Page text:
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AltaVista details e-commerce hosting service

AltaVista continues a series of attention-grabbing initiatives with an announcement of a new e-commerce hosting service for small and midsized businesses.

AltaVista continued a series of attention-grabbing initiatives with an announcement today of a new e-commerce hosting service for small and midsized businesses.

As previously reported, AltaVista introduced its Homebase StoreFronts service, a new e-commerce solution created for merchants who want to capitalize on the traffic that flows through the AltaVista network.

Homebase StoreFronts is expected to be used by more than 200 local media sites around the world by year's end, according to company executives.

Developed by AltaVista's Zip2 unit, Homebase StoreFronts aims to expand "local portals" created by newspaper and media sites. The first Zip2 partner to use its e-commerce capabilities will be the Houston Chronicle's; the New York Today site of the New York Times also runs on Zip2 technology.

In a separate announcement, Zip2 said the Washington Post, previously allied with Zip2 rival Tickmaster CitySearch, has signed with Zip2.

The move puts renewed pressure on Ticketmaster CitySearch, which has similar local store-hosting capabilities in major markets around the country. It also could affect Microsoft's Sidewalk network of local city sites, America Online's Digital Cities, and Yahoo's regional sites.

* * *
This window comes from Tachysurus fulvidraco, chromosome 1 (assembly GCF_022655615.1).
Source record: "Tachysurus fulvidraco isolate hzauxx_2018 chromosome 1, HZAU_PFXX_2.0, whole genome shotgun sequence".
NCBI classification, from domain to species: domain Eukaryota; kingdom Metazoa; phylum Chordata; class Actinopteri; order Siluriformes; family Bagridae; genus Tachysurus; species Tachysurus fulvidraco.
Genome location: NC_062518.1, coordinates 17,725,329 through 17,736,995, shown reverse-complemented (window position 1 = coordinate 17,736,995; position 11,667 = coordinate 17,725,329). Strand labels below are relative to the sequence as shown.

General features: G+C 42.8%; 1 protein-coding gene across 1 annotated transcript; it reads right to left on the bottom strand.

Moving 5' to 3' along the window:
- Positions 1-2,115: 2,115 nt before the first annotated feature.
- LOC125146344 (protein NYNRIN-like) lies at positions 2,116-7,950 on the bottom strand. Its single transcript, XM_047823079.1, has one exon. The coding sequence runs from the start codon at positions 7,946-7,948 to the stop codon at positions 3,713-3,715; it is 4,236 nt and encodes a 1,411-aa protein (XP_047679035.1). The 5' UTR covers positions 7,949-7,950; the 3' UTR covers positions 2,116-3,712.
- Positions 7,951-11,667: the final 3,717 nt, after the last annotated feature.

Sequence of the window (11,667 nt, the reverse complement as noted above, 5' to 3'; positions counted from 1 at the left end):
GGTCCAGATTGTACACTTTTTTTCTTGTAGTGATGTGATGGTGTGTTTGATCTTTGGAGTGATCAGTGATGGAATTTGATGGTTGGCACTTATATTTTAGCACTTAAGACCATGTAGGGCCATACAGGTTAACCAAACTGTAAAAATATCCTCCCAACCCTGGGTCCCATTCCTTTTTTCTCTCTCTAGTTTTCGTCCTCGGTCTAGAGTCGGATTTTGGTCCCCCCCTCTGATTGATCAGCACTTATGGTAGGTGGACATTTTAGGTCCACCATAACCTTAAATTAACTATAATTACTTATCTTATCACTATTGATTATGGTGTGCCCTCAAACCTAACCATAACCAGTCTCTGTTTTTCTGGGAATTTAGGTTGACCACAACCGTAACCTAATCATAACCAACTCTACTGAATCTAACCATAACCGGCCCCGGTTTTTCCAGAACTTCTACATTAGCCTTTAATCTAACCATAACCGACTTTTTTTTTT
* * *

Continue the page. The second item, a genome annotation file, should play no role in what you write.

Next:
"It is directly competitive with what Ticketmaster-CitySearch is doing and with what any other local Internet site would be offering local merchants," Bruce Murray, Zip2's vice president of marketing, told CNET in an interview from Chicago, where the new program is to be unveiled.

The announcement follows a series of high-profile moves by AltaVista in the last week. Earlier yesterday, CNET reported that AltaVista intends to roll out a free dial-up ISP service in conjunction with start-up

Separately, AltaVista yesterday unveiled a new stock and finance channel, along with personalized pages to compete more directly with the popular My Yahoo and My Excite. AltaVista will spend $10 million to market these features in the next ten weeks.

Both steps shortly followed CMGI's June 29 bid to buy AltaVista for $2.3 billion from Compaq Computer. The deal has not yet closed.

Like the finance channel and customization, the effort to host e-commerce is essentially a bid to make up lost ground, at least with Yahoo, which bought a storefront hosting operation called Viaweb in June 1998. Yahoo has not emphasized its localized hosting operations, however.

"We have staked out the local space with local media company partnerships," said AltaVista's Murray, noting that Zip2's local portal client list includes newspaper chains Hearst, McClatchy, and Freedom Newspapers. In Canada, phone carrier Telus has launched in Vancouver, B.C., and plans to roll out sites in other Canadian cities. Paris' well-known Le Figaro is another licensee.

Zip2's services include sports, news, personal finance, community aspects, Web directories, Web searching, and free email. The store-hosting service is slated to roll out by September.

The new service will use store building and hosting software from Intershop Communications and e-commerce services from CyberSource.